Atal Tunnel: The Cloud In The Silver Lining
While the Atal Tunnel will open up opportunities of income generation for the locals in Lahaul and Spiti, it won't be long before these regions replicate Manali and Shimla’s ecological woes.
There is no doubt that the newly built Atal Tunnel running across the Rohtang Pass will provide better access to the remote districts of Lahaul and Spiti in Himachal Pradesh which get cut off from the rest of the world in winters and intermittently over the summers owing to heavy snowfall.
Over the years, travellers have faced difficulty as they were left stranded at Rohtang or between the two passes —Rohtang and Kunzum —for days. At times, Rohtang even saw fatalities.
The Atal Tunnel will definitely help address some of the concerns as well as improve accessibilty to medical care for the people of Lahaul, especially during the peak of winter. Moreover, transportation of perishable agricultural produce will also become easier ensuring a more stable access to markets.
On the other hand, there is still a large portion of unmetalled road and one still needs to cross the Kunzum Pass before they can reach Spiti. So while the Atal tunnel will make an exponential difference in the lives of the Lahaulis, it will not impact the Spiti communities to the same extent.
The opening up of the tunnel will also make it a lot easier for tourists visiting Manali to reach Lahaul and Spiti. Especially Lahaul, given its proximity.
While it will open up opportunities of income generation for the locals, it won't be long before these regions replicate Manali and Shimla’s ecological woes. The adverse effects of tourism at popular destinations symbolised by the mushrooming of hotels, improper garbage disposal and water scarcity are well known.
Spiti, which has only recently become popular with the domestic traveller is already reeling under issues associated with water, haphazard construction of hotels and inappropriate garbage disposal.
Availability of water has become a huge problem for hotels in Kaza, the block headquarters of Spiti. Hotels and homestays require transportation of water from nearby villages or depend on water tankers on a daily basis during summer months. The government has planned to dig bore wells to extract groundwater, however, it will not be long before the ground water table will deplete just like it happened in Ladakh which is geo-climatically very similar to Spiti.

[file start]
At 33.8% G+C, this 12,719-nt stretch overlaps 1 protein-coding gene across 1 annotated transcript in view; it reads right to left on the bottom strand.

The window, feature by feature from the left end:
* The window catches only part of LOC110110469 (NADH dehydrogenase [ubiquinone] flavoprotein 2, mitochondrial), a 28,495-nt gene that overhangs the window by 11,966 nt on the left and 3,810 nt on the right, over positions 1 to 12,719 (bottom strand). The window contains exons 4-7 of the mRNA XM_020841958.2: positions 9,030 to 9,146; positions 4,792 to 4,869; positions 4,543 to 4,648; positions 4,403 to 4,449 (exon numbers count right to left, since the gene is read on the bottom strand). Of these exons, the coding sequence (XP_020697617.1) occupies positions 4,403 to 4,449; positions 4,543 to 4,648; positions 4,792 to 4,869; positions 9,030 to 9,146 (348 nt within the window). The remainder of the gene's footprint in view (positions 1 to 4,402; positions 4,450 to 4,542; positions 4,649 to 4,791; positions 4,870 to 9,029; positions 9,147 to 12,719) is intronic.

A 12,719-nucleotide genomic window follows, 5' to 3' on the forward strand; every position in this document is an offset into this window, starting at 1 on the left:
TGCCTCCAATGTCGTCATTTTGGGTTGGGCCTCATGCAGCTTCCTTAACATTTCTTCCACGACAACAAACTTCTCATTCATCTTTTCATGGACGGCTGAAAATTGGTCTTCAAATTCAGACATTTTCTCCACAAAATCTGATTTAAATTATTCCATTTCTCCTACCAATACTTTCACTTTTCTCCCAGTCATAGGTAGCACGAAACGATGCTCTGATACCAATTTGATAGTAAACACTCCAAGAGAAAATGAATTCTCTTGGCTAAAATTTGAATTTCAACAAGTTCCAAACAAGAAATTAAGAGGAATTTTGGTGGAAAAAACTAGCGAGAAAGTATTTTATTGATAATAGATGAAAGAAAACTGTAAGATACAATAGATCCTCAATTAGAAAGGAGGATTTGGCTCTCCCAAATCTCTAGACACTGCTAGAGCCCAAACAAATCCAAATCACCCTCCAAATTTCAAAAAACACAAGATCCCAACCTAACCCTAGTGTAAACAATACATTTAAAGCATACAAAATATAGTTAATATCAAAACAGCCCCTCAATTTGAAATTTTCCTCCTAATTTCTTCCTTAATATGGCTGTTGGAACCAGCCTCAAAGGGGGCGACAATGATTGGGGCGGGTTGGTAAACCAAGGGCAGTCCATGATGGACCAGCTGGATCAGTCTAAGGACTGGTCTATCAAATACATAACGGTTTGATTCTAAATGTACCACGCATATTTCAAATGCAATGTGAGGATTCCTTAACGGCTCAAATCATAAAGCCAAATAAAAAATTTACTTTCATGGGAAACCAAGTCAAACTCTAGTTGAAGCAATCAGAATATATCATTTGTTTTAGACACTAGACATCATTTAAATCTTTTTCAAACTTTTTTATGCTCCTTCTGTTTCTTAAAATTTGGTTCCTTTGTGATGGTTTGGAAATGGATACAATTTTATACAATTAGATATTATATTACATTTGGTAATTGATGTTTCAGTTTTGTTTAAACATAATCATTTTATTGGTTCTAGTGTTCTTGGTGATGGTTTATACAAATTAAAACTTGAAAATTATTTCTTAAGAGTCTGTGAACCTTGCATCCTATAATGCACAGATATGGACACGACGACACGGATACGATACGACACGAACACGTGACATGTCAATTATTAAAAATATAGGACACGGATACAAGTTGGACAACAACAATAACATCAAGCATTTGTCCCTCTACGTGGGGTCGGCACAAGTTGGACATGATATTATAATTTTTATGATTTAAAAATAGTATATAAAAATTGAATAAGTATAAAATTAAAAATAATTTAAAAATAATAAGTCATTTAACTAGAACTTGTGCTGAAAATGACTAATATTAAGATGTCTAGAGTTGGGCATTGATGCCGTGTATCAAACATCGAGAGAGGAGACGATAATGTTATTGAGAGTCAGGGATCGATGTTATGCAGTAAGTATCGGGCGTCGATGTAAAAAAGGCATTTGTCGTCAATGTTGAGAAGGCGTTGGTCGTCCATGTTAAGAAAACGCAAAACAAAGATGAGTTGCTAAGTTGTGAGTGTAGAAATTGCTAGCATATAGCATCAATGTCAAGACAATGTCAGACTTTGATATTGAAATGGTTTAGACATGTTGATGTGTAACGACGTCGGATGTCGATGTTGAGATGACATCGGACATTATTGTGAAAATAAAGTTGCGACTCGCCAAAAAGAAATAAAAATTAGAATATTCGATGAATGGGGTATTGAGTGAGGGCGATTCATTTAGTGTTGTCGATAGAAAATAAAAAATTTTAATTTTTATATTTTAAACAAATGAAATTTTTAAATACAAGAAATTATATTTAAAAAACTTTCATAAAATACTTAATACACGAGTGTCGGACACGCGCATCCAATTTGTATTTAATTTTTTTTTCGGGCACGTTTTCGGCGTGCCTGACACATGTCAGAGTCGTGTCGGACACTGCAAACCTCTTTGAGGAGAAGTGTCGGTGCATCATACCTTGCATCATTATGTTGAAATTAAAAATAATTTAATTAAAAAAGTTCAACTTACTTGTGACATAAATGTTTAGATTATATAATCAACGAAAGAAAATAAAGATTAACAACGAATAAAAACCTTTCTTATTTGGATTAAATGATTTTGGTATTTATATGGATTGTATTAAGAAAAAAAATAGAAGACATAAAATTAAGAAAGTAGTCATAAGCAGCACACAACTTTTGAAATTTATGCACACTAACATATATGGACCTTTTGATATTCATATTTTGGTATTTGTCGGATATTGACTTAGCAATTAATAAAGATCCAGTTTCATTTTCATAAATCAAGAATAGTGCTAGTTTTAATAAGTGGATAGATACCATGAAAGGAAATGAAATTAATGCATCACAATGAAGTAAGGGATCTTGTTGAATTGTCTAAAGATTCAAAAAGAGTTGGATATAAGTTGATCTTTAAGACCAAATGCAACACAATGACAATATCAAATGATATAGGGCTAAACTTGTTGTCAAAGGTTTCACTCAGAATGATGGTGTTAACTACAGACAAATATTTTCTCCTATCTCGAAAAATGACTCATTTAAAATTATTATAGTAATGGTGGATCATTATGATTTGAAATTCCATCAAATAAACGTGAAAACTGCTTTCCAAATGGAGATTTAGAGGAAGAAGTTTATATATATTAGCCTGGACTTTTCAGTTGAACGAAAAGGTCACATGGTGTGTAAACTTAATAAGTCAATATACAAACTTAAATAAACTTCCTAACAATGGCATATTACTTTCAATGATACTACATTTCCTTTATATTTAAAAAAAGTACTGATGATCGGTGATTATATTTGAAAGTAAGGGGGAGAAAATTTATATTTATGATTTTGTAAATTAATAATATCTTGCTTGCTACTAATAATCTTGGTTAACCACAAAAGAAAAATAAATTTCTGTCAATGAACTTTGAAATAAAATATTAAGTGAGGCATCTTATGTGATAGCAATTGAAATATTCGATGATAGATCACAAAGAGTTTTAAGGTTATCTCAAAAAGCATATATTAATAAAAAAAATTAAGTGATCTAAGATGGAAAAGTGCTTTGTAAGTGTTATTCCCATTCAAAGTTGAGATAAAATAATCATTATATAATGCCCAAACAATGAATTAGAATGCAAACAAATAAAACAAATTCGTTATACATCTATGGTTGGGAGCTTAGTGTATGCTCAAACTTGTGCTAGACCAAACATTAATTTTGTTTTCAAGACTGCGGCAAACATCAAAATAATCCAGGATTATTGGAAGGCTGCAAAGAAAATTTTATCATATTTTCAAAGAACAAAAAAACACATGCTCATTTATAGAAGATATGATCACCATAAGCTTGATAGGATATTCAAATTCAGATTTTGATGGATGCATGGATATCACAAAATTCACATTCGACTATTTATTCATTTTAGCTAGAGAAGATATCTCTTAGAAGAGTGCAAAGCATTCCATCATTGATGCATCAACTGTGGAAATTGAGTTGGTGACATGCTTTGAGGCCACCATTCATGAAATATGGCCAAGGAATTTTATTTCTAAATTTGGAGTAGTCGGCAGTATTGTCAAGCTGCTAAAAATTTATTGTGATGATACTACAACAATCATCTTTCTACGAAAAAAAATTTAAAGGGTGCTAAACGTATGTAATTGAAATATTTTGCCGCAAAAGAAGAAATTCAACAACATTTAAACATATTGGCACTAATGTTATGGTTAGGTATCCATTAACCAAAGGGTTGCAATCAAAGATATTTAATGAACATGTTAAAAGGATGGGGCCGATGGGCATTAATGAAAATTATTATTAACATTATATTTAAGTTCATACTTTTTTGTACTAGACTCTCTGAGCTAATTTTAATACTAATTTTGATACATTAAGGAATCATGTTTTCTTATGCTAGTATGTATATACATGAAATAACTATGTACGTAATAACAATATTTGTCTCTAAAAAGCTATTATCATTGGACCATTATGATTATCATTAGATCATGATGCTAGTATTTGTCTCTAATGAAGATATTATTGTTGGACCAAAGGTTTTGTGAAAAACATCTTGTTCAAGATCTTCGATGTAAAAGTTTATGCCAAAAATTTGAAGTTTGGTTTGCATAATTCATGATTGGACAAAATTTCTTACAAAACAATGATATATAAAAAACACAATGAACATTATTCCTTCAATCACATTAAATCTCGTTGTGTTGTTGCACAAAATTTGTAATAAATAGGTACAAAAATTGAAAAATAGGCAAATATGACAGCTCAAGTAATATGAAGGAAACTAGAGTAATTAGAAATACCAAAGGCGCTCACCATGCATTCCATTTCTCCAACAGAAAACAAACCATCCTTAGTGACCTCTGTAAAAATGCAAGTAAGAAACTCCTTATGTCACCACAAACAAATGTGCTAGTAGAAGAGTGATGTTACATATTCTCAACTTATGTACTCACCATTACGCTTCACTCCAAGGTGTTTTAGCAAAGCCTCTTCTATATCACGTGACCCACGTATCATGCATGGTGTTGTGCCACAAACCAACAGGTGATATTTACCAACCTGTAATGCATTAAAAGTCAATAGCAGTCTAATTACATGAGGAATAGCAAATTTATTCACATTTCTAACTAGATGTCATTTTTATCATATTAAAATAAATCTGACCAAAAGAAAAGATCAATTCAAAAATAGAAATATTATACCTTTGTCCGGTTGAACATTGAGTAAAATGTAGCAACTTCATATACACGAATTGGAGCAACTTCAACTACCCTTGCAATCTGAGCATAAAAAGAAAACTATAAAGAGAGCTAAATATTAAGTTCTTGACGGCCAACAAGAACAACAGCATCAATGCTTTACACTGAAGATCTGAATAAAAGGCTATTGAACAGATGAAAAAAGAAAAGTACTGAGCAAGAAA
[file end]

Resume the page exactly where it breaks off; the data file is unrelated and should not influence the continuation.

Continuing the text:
Garbage is currently dumped down the hillsides or along the river beds, which eventually finds its way into the river or leaches into the ground water. With increased tourism the issue of garbage disposal will aggravate.
Unless the government takes strict measures to address these concerns the increase in tourists, with or without the tunnel, will increase the revenue in the short term but destroy the destination in the long run.
It would be wise to not repeat the same mistakes we have witnessed time and again in hill stations across India. It is imperative to develop checks and balances that can limit the number of travellers that come to ecologically fragile areas such as Spiti or to develop appropriate infrastructure and policies that mitigate adverse effects caused due to heavy tourist inflow. Maintaining check and balances is the only way to ensure sustainability for tourism and for the destination.
To address some of these concerns, sensitising tourists about plastic footprints and setting up refill points at key destinations can be encouraged. Initiatives like plastic recycling as taken by Spiti Ecosphere (a local enterprise) to reduce plastic dumps in Spiti, if replicated across the District could have a far reaching impact to address some of the negative impacts of rising tourism in Lahaul & Spiti.
(Views expressed are personal.)